Stormont talks: ‘Devil will be in the detail’ of Government’s £2.5bn package

Northern Ireland Secretary of State Chris Heaton-Harris held talks about Stormont’s dire economic situation with the five main political parties yesterday.

It subsequently emerged that the Government has offered a package, including funding for public sector pay increases — but it is dependent on the return of the power-sharing institutions.

The financial support includes:

• Funding to public sector pay rises;

• Reform of the funding model for NI;

• A stabilisation fund of the next four years to give the Executive access to additional financial support;

• Giving the Executive the power to spend money currently provided by the Government for specific NI projects to transform public services instead; and

• Extending the two-year period to pay back Stormont’s budget overspend to five years.

To benefit, the Stormont parties would have to introduce revenue-raising measures, including hiking rates by at least 15%.

For the average house in Belfast this would mean an increase of around £216 on the typical annual rates bill.

UUP leader Doug Beattie talks to health care workers protesting over pay

Stormont is on track for a £450m overspend this year, rising to around £1bn if public sector pay awards are factored in. Last year there was an overspend of £300m.

Earlier this year the NI Fiscal Council produced a report which concluded that, for every £100 per head spent on public services in England, Northern Ireland would need £124 per head to deliver the same standard of public services.

Economist Dr Esmond Birnie is a member of the NI Fiscal Council. While the council has not yet received an official breakdown of the financial package, he said it appears as though the Government has now accepted that Northern Ireland needs increased funding per head to deliver services to the same standard as in England.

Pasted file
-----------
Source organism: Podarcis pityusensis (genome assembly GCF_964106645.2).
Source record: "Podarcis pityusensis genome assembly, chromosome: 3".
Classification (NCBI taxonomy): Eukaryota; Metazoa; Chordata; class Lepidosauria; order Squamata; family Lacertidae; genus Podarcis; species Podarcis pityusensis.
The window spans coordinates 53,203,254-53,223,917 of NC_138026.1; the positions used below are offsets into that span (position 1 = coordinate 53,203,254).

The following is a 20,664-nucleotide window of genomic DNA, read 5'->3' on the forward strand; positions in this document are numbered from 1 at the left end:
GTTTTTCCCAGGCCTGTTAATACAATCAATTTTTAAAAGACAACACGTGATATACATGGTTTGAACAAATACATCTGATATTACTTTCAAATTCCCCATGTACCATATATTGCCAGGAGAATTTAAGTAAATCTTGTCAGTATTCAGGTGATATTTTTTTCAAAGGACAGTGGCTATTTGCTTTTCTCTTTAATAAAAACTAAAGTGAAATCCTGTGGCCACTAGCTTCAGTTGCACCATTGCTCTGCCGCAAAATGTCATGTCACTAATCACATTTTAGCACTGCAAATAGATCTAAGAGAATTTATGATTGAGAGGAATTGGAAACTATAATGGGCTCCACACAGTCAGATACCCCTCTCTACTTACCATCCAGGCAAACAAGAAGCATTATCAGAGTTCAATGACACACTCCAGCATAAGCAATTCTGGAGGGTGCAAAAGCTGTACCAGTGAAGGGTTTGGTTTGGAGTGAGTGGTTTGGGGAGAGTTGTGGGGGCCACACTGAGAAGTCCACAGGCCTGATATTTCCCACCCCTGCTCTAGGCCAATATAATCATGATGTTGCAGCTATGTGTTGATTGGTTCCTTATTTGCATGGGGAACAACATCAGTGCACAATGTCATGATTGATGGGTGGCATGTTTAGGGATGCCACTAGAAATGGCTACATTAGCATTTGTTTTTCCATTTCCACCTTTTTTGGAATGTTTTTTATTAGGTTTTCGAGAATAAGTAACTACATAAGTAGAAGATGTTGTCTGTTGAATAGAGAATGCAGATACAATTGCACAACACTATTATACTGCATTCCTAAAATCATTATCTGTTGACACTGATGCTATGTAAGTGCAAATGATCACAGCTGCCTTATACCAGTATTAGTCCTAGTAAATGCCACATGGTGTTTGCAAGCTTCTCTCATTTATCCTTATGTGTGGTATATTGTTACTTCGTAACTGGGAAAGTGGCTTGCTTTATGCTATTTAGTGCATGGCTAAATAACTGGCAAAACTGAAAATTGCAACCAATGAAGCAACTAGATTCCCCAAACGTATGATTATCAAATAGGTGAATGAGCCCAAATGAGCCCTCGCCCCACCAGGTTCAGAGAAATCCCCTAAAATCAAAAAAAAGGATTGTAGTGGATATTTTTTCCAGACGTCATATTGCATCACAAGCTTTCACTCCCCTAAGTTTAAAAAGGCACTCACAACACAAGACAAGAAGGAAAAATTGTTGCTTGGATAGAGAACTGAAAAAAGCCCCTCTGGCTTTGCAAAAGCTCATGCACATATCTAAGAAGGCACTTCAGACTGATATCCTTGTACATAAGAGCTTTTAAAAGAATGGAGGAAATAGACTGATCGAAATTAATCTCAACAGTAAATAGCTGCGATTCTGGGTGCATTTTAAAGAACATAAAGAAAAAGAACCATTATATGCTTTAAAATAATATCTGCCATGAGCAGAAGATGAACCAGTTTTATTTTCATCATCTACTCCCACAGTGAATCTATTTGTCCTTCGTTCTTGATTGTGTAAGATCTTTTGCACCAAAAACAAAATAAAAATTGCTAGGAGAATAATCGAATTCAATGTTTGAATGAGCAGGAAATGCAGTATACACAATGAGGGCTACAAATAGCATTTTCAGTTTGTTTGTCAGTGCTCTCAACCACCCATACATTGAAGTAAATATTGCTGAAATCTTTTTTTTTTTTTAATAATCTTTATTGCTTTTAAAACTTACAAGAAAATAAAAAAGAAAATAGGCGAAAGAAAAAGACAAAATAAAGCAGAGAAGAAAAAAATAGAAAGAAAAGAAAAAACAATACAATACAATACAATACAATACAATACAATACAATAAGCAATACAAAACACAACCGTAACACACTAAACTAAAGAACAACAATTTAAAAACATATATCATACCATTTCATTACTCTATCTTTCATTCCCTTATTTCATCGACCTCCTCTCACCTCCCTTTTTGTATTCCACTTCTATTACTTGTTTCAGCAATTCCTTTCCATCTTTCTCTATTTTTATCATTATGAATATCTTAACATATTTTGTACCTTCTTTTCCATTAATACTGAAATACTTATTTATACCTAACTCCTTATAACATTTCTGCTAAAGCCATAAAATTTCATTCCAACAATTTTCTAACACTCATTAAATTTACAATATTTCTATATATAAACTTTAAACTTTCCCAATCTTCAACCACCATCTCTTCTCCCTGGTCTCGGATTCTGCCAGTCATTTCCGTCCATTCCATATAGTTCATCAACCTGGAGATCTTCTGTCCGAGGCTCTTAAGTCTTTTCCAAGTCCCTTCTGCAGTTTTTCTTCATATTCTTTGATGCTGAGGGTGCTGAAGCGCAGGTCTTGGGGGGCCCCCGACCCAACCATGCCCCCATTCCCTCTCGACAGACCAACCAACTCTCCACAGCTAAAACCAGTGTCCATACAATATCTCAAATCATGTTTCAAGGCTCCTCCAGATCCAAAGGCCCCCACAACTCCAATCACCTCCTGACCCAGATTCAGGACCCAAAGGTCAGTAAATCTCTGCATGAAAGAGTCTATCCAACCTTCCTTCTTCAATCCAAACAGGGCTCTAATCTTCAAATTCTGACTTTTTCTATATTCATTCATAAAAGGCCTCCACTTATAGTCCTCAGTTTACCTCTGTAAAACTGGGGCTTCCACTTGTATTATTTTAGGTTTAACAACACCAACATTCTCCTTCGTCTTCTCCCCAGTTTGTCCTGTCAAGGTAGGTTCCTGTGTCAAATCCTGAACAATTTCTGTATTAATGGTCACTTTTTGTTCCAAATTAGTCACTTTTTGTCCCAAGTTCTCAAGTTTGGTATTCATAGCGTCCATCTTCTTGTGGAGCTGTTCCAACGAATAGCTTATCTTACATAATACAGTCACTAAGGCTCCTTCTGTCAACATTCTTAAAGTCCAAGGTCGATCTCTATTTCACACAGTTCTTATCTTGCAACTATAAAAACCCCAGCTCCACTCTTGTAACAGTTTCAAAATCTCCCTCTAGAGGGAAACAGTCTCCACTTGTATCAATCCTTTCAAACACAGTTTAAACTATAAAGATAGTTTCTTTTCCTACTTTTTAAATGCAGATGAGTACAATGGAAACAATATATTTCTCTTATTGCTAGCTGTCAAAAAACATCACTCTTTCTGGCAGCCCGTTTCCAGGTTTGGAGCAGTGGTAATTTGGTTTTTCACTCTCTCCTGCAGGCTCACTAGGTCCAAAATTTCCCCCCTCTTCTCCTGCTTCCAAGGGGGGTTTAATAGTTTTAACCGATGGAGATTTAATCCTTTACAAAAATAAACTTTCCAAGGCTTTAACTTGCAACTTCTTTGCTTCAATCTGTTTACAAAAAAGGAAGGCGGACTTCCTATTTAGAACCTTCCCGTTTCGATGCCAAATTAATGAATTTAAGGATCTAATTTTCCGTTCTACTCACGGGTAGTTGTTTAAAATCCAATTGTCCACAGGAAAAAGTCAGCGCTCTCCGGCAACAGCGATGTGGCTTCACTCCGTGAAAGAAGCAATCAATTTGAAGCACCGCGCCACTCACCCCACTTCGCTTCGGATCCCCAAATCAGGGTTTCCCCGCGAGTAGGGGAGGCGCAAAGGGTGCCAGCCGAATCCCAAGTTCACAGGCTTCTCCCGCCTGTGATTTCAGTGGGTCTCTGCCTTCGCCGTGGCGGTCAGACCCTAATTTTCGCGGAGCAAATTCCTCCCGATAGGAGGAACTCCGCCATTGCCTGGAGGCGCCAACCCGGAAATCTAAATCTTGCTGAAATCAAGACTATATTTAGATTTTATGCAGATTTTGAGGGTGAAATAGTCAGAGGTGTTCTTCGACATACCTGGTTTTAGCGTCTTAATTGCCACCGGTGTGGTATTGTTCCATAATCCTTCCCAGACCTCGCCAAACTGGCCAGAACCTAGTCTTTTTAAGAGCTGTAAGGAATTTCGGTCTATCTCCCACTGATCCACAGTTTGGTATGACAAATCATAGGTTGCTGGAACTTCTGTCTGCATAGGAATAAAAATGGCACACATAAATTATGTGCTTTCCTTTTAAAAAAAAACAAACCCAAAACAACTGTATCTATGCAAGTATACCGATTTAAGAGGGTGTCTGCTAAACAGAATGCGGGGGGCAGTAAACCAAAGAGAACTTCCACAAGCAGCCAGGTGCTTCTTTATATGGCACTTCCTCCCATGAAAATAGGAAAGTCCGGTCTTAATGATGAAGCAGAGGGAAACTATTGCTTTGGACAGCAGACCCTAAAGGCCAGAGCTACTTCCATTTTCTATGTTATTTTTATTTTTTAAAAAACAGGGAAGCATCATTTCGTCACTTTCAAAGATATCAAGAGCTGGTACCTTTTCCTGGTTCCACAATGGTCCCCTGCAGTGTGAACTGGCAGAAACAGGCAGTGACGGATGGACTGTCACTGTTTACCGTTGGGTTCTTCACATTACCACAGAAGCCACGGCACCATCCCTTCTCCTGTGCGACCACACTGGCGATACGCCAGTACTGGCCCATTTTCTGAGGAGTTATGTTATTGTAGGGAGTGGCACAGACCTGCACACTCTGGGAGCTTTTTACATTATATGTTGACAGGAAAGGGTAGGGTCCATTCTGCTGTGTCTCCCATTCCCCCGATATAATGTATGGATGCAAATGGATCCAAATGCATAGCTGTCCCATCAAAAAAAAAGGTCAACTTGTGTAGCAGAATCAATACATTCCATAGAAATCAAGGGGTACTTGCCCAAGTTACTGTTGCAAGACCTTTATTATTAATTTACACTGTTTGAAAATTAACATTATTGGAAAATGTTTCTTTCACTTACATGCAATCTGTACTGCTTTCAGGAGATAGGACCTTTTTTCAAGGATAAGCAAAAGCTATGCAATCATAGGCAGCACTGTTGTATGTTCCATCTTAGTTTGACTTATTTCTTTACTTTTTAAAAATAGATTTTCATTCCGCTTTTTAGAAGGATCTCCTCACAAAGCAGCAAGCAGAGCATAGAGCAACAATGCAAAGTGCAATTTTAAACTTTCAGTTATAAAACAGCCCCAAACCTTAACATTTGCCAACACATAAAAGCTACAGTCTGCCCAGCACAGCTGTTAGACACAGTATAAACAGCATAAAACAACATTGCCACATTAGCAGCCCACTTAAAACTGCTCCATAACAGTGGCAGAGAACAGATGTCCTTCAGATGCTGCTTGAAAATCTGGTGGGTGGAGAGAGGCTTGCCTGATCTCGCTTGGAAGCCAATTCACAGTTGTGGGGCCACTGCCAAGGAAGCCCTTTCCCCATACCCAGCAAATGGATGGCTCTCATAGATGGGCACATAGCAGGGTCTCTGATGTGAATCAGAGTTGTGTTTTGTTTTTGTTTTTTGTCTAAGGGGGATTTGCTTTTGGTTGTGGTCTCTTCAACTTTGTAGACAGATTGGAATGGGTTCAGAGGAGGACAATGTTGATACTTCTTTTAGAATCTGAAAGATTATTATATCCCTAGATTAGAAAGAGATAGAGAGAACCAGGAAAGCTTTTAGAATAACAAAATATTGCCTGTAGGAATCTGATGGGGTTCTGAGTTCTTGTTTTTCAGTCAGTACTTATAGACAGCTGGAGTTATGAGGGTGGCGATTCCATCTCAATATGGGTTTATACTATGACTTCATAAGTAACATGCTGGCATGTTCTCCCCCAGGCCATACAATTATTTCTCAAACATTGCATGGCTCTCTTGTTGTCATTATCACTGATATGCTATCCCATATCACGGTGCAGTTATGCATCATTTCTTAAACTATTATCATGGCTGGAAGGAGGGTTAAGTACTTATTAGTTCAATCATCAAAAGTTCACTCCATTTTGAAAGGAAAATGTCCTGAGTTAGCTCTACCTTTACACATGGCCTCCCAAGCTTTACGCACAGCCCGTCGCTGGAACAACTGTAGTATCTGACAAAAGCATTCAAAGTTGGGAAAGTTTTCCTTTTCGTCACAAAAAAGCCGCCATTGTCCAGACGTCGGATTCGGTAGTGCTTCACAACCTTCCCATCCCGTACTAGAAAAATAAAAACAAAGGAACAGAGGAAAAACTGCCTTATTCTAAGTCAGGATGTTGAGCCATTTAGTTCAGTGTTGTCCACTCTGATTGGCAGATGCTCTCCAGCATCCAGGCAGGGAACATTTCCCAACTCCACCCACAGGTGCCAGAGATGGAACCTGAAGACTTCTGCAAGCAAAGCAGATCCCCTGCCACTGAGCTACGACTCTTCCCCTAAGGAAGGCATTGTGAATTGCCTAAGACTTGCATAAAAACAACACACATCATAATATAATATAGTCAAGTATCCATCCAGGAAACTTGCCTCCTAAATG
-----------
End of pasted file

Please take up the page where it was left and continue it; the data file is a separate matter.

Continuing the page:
“I think it is also very significant, and a good thing based on past problems, that this time around it looks like money for the transformation of the way the NI public sector works is being put into a special — hopefully strongly-ringfenced — fund,” he said.

“But overall the devil will be in the detail.”

However, DUP leader Sir Jeffrey Donaldson said the financial package being offered “falls short” of what is needed.

“We will study what the Government has said. Our initial reaction is that it falls short of what is required to enable our public services to be placed on a sustainable basis in terms of funding of those public services,” he said. “There is still some way to go in terms of both the negotiations that we have been engaged in with the Government on the Northern Ireland Protocol related issues and there is still some way to go in these discussions about the budgetary pressures.

“But we are committed to working each day to make the progress that’s required and to see Northern Ireland’s institutions restored on a sustainable and stable basis and on a basis that unionists as well as nationalists can support.”

Sinn Fein’s Michelle O’Neill, Mary-Lou McDonald and Conor Murphy arrive

Sinn Fein’s Michelle O’Neill said the financial package being offered “does not touch the surface” of what is required to have properly funded public services.

“We have a battle, but it is a battle the parties must fight together and take this right to the British Government,” she said.

“If the Executive is going to be successful then we need to have properly funded public services.”

She added: “What we now need to have is a decision to be made in terms of the restoration of the Executive.”

Alliance Party leader Naomi Long said “For us this is not about a short-term fix, it is not about dangling baubles at us before Christmas and getting everybody to rush back and say that this will be resolved immediately.”

Ulster Unionist leader Doug Beattie said he doesn’t feel the financial package will be enough in the long term.

He added: “The problem is what happens next year, the year after and it is not quite clear how we are going to deal with that. We can do the pay deals for our nurses, our teachers, our police now, but we don’t know if we’ll be able to do it in 12 months’ time.”

SDLP leader Colum Eastwood urged Sir Jeffrey Donaldson to re-enter Stormont.

“As we know there’s a huge black hole in the public finances in Northern Ireland,” he said.

“We have people behind us who are frontline workers who have to go out and strike in the cold to be paid properly. And we’ve hundreds of thousands of people — a quarter of our population — on health waiting lists.

“That’s a lot of work to be getting on with. The first thing that has to happen is that Jeffrey Donaldson has to make a decision to get back into Government.

“We want to be constructive around that, but in terms of the financial conversation, that will obviously be a conversation that the Executive parties will have to have with the Government.”


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